Piroxicam (PIRX), low molecular weight chitosan (L.M.C), high molecule weight chitosan (H.M.C) and pluronic F 127 (PLU-F127) were gifted by IPCA lab, Mumbai, (India). The other chemicals and reagents used were of AR grade.
Preparation of Microspheres
The microspheres were prepared by spraydrying technique. The spray drying was performed by Mini Spray Dryer LSD -48; (Jay instrument and systems Pvt. Ltd. Mumbai). The different drug–polymer ratios used for various microsphere formulations were prepared described in Table 1. The polymer solution was prepared by adding given quantity of polymer to the solvent. For low and high molecular weight chitosan 1% glacial acetic acid and water were used as solvent mixture, whereas for pluronic F127, Dichloromethane was used as solvent (15). The given quantity of piroxicam was added to the polymer solution and the resulting mixture was spray-dried. The spray drying parameters are described in Table 2
Evaluation of taste masked
Microspheres Percentage Yield of spray dried microspheres
The yield of microspheres was determined by the formula,
Drug loading of spray dried microspheres
The drug loading was determined by UVVisible spectrophotometer. The microspheres were stirred with 100 ml 0.1 N HCl for 2 h. The drug concentration was determined at 334 nm after suitable dilution. The readings were taken in triplicate.
Determination of bitter taste recognition threshold value of piroxicam
The bitter taste threshold value of piroxicam was determined based on the bitter taste recognized by five volunteers (three males and two females) in the age group of 18– 25 years. Aqueous solutions of piroxicam with different concentrations (2, 4, 8, 13, and 18μg/ml) were prepared. One milliliter of solution was placed on the center of the tongue of volunteer for 30 s. The solution was spat out after 30 s, and the mouth was thoroughly rinsed with distilled water. The same procedure was repeated for all solutions and volunteers. A gap of 1 hr was maintained in between tasting two different solutions. The same procedure was repeated for piroxicam solutions with concentrations 4.5, 5.5, 6.5, and 7.5μg/ml. The threshold value was selected on the basis of the lowest concentration that had a bitter taste [4, 15,16, 17].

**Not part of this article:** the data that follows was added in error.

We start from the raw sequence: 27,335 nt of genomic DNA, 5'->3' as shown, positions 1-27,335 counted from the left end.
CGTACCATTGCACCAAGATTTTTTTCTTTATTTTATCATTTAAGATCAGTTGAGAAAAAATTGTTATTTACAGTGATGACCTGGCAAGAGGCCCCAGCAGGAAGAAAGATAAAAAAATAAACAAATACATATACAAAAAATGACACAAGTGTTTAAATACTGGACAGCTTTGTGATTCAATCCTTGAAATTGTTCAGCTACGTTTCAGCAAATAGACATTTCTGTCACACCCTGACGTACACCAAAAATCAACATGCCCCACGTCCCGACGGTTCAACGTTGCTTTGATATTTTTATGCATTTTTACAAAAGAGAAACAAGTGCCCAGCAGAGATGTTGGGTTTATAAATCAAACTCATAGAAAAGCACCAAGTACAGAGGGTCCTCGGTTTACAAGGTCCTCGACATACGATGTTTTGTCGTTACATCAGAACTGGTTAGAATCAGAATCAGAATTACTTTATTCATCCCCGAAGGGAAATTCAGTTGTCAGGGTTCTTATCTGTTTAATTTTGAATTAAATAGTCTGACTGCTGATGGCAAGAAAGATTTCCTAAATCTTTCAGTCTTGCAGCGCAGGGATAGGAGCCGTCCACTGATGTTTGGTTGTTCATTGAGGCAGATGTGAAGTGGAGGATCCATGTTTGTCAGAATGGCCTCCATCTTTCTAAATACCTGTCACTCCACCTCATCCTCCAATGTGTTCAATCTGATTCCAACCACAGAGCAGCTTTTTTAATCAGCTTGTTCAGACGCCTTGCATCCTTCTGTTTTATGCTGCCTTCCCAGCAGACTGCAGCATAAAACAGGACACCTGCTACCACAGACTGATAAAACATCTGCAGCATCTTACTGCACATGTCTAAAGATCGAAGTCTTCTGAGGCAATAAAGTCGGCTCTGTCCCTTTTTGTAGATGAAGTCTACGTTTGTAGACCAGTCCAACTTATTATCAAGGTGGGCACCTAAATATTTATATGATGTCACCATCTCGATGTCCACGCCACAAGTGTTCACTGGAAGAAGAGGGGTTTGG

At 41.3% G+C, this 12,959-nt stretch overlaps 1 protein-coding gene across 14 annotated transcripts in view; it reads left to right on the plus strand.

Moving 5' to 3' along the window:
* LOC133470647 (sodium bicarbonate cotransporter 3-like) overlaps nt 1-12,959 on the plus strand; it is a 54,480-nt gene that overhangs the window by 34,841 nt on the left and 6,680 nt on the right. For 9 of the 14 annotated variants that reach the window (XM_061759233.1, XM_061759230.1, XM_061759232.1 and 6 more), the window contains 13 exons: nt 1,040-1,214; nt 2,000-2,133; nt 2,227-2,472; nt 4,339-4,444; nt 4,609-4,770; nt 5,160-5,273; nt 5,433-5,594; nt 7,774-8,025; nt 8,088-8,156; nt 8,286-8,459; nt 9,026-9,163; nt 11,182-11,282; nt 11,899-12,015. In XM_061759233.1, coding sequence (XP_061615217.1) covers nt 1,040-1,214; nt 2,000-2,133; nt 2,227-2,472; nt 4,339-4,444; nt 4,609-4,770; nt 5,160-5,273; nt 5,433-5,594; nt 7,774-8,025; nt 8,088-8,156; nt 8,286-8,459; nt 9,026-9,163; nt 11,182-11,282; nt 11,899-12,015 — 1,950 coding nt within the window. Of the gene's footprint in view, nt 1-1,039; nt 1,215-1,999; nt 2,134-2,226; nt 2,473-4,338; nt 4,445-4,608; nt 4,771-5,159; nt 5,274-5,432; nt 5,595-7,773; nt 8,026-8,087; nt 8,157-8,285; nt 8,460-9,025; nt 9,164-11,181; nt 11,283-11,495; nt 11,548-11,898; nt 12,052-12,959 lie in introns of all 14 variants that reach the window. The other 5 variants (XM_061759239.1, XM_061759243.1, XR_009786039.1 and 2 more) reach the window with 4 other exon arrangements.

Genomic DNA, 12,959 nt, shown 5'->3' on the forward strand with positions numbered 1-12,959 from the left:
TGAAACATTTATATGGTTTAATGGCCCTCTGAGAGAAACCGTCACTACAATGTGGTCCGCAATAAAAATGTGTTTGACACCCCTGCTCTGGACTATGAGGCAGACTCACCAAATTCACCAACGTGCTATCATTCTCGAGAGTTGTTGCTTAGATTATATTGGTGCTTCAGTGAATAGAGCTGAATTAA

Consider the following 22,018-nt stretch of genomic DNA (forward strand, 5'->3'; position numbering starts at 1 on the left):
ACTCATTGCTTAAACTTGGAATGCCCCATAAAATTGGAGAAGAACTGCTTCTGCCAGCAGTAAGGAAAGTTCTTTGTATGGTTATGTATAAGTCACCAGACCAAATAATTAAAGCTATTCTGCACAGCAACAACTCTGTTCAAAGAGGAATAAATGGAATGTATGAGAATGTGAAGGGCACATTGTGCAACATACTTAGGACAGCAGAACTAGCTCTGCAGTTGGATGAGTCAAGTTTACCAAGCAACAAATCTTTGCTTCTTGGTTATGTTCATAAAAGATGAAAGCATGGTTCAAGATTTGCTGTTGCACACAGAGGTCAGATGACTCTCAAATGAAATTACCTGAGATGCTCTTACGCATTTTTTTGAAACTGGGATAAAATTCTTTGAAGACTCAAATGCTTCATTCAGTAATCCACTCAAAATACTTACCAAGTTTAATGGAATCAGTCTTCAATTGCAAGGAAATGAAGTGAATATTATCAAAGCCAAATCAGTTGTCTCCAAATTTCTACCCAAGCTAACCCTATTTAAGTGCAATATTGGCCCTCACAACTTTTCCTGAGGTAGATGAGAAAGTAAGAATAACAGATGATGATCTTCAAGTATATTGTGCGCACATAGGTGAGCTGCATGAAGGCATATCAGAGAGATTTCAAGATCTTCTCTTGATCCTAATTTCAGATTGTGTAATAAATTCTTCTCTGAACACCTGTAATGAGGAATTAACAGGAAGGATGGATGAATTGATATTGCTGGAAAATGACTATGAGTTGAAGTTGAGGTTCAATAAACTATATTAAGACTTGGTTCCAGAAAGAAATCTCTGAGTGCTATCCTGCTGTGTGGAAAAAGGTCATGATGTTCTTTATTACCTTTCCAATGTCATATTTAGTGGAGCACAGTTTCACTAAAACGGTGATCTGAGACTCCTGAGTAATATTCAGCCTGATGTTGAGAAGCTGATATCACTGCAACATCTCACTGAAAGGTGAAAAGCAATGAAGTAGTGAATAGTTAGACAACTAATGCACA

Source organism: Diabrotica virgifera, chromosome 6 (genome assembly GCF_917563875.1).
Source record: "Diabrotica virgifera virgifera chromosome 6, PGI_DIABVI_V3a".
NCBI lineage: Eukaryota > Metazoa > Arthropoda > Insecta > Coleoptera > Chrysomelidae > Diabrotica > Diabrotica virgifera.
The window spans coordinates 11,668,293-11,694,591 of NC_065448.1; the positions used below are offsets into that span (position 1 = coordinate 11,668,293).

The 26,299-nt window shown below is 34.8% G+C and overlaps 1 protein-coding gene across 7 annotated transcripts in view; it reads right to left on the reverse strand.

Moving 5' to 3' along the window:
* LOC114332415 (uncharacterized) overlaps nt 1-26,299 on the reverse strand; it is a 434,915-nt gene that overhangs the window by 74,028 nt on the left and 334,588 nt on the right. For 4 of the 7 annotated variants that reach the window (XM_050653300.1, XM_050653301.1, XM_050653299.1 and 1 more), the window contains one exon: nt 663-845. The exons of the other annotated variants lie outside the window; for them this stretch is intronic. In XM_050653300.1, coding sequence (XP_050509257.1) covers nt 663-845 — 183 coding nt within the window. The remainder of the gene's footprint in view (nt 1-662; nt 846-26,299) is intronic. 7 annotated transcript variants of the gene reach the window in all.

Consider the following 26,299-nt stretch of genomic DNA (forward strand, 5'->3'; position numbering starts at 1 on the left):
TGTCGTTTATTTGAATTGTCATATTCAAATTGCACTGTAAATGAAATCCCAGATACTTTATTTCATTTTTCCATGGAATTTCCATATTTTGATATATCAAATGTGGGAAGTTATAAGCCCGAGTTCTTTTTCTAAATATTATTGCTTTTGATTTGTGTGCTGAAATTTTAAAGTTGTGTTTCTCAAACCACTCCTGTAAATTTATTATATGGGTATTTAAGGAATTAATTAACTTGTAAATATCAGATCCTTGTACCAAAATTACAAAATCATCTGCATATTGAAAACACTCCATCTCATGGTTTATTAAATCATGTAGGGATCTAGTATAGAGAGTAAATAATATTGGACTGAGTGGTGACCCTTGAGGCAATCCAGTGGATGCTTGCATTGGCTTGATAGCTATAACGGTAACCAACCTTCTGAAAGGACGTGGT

In vitro bitter taste evaluation of microspheres
Microspheres (equivalent to 8 mg of piroxicam) were placed in a volumetric flask with 25 ml of phosphate buffer pH 7.4 and stirred for 5 min. The mixture was filtered, and the filtrate was analyzed for piroxicam concentration at 334 nm by UVVisible spectrophotometer method (UV 1601 A Shimadzu, Japan) and that was compared with the threshold value.
Fourier transforms infrared spectroscopy (FTIR)
The FTIR spectral measurements were taken at ambient temperature using a Shimadzu, Model 8033 (USA). Samples were dispersed in KBr powder and the pellets were made by applying 5 ton pressure. FTIR spectra were obtained by powder diffuse reflectance on FTIR spectrophotometer.